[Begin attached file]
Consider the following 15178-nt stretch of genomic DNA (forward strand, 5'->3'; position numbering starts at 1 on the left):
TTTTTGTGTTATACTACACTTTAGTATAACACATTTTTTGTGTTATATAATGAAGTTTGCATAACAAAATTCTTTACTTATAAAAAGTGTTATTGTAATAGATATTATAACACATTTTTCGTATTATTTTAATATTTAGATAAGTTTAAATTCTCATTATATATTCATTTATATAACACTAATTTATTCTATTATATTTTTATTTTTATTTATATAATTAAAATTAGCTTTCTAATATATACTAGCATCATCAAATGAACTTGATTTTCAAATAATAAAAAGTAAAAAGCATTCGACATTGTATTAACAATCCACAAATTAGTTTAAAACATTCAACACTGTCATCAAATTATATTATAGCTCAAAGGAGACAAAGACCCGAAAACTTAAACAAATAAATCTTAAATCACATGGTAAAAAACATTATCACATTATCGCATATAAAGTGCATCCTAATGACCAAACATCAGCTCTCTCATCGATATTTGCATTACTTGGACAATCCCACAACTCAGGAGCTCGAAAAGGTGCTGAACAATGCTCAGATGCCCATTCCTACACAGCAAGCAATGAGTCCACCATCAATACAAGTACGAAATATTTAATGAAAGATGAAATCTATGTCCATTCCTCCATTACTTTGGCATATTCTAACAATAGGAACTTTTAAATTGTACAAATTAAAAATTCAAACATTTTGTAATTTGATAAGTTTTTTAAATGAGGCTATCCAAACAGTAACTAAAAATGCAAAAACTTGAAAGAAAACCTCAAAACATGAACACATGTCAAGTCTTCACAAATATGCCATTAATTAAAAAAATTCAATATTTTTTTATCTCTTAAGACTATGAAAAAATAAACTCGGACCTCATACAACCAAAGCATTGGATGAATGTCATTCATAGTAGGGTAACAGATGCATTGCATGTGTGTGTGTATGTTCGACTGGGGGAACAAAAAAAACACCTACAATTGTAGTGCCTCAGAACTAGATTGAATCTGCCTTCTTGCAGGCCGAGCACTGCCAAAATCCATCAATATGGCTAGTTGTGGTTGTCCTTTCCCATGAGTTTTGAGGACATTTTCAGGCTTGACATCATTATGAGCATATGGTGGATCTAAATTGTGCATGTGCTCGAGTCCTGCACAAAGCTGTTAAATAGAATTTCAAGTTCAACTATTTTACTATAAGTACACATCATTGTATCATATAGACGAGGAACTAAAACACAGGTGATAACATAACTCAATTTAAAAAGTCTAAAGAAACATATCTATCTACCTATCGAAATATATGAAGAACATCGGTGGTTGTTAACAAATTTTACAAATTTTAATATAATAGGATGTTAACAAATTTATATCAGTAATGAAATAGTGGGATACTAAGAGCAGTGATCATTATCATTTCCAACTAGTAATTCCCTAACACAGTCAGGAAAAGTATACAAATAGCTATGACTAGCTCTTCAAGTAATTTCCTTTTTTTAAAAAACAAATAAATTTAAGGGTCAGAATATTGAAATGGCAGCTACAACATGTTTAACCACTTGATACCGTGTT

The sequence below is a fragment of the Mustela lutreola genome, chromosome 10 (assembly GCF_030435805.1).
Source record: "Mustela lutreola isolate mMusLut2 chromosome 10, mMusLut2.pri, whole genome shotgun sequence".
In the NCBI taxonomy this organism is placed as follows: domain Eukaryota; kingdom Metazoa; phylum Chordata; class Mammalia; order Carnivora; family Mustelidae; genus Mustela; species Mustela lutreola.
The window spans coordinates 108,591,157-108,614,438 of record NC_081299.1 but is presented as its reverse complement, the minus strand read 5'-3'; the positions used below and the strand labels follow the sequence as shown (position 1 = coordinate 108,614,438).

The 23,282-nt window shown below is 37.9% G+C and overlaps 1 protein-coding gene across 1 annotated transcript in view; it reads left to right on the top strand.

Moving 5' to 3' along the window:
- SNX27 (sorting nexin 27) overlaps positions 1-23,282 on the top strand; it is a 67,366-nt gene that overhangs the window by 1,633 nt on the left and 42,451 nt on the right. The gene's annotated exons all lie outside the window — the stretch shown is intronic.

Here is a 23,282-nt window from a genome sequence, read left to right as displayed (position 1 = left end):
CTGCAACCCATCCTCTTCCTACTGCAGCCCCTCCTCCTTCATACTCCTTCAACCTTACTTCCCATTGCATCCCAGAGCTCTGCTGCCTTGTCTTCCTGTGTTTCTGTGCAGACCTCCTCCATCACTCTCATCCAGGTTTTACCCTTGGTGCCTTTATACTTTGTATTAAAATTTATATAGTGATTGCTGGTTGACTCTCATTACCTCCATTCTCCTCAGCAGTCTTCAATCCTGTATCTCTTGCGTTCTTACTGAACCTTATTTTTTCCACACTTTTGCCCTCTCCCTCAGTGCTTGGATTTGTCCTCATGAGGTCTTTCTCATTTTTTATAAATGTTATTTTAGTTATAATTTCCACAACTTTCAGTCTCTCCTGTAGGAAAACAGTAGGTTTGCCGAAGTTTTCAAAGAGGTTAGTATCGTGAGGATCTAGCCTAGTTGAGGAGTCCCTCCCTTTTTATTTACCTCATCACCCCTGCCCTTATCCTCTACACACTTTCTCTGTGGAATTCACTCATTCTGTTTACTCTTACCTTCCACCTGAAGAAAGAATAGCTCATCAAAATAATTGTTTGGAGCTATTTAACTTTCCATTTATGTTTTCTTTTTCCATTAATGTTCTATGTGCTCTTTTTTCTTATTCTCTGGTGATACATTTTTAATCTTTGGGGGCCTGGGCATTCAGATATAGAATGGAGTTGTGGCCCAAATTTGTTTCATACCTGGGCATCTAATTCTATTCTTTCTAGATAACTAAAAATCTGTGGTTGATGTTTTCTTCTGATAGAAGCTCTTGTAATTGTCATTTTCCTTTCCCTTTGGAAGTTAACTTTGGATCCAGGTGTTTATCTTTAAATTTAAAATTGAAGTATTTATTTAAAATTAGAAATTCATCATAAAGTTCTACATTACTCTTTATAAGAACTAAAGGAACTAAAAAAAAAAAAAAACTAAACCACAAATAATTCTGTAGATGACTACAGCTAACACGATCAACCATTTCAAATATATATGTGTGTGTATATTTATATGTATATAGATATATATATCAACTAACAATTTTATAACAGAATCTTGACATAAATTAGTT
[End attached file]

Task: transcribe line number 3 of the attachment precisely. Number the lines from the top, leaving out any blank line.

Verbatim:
The sequence below is a fragment of the Mustela lutreola genome, chromosome 10 (assembly GCF_030435805.1).